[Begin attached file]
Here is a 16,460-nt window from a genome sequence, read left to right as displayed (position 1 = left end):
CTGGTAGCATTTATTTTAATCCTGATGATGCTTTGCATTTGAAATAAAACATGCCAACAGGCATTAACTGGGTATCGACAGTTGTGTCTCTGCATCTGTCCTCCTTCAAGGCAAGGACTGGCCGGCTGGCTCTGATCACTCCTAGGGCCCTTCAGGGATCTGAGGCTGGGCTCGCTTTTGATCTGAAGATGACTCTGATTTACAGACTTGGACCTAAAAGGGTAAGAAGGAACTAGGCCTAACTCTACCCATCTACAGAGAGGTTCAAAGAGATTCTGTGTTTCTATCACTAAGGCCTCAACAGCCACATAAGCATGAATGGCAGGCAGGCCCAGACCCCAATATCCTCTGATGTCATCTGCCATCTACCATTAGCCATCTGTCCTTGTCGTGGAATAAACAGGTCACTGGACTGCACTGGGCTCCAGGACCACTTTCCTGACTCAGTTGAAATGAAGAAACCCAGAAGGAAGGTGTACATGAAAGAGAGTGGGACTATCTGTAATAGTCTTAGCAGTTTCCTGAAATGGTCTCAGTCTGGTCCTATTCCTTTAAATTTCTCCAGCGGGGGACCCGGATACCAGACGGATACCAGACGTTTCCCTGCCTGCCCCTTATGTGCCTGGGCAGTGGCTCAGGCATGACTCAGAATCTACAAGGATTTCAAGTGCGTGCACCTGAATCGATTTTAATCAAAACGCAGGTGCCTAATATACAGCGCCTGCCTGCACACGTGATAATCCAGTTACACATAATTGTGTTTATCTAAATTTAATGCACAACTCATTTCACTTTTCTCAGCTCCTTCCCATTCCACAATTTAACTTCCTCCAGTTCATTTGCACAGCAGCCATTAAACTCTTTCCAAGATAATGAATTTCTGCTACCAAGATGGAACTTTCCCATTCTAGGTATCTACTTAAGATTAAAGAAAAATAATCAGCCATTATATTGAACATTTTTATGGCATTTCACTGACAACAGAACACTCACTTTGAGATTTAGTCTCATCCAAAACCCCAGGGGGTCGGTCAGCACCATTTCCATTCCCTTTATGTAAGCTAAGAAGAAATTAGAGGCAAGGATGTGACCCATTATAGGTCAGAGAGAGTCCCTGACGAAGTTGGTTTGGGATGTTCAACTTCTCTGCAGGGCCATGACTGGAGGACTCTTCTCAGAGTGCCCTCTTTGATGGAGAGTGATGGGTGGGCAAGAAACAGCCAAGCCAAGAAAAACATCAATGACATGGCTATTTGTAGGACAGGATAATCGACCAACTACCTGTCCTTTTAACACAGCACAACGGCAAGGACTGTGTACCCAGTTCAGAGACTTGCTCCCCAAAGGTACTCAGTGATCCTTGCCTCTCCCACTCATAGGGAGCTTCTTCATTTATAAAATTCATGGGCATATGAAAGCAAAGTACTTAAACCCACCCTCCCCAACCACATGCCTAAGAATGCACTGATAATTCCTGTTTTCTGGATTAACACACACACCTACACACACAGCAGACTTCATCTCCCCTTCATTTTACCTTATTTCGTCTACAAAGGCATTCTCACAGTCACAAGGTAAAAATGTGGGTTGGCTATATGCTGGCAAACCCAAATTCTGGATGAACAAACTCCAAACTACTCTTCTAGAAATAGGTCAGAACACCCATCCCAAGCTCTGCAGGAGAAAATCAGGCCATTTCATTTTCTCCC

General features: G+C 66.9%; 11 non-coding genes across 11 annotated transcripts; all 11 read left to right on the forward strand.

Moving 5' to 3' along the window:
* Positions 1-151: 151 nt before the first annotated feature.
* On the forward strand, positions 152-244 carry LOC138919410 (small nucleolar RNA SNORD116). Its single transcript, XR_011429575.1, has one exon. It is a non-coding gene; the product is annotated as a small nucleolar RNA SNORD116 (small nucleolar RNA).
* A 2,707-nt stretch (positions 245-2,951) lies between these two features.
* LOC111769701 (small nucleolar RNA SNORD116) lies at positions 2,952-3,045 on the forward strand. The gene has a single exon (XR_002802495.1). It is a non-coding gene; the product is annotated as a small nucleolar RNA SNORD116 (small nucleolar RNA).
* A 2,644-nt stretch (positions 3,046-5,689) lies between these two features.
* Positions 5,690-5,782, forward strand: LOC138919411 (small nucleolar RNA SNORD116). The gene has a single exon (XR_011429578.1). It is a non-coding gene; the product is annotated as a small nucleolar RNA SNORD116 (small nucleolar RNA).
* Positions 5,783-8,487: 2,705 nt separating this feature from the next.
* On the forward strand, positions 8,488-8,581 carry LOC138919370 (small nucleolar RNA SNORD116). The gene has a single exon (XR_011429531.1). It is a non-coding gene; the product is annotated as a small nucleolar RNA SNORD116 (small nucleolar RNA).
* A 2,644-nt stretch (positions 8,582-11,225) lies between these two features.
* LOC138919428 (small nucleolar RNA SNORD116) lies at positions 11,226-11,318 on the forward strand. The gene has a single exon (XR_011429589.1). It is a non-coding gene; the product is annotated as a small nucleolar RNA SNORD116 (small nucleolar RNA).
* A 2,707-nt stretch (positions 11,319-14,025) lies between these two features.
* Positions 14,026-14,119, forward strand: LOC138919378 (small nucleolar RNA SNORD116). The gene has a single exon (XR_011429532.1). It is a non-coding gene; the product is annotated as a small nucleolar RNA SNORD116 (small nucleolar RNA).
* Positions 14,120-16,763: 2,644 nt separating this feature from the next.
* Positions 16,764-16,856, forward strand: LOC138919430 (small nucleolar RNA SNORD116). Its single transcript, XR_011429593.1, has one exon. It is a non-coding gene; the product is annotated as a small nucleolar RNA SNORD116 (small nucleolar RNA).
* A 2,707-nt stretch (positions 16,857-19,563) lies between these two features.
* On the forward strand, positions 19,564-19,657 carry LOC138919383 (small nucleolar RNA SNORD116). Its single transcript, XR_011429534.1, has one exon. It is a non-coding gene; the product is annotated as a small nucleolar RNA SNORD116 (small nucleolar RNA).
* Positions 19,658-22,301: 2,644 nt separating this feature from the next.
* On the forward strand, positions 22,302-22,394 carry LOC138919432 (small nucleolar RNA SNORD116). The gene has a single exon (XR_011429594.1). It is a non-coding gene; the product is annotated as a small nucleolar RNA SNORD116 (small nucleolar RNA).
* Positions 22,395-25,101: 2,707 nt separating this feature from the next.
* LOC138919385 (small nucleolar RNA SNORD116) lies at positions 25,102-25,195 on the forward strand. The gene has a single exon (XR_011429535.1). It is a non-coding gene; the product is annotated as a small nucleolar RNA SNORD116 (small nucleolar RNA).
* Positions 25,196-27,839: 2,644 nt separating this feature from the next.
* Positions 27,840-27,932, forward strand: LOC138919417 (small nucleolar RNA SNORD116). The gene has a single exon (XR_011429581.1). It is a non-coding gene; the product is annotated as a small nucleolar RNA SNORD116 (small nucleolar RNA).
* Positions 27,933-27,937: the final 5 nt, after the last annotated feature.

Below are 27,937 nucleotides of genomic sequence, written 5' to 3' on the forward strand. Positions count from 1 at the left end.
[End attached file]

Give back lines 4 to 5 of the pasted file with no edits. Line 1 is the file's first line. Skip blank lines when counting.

Moving 5' to 3' along the window:
* Positions 1-151: 151 nt before the first annotated feature.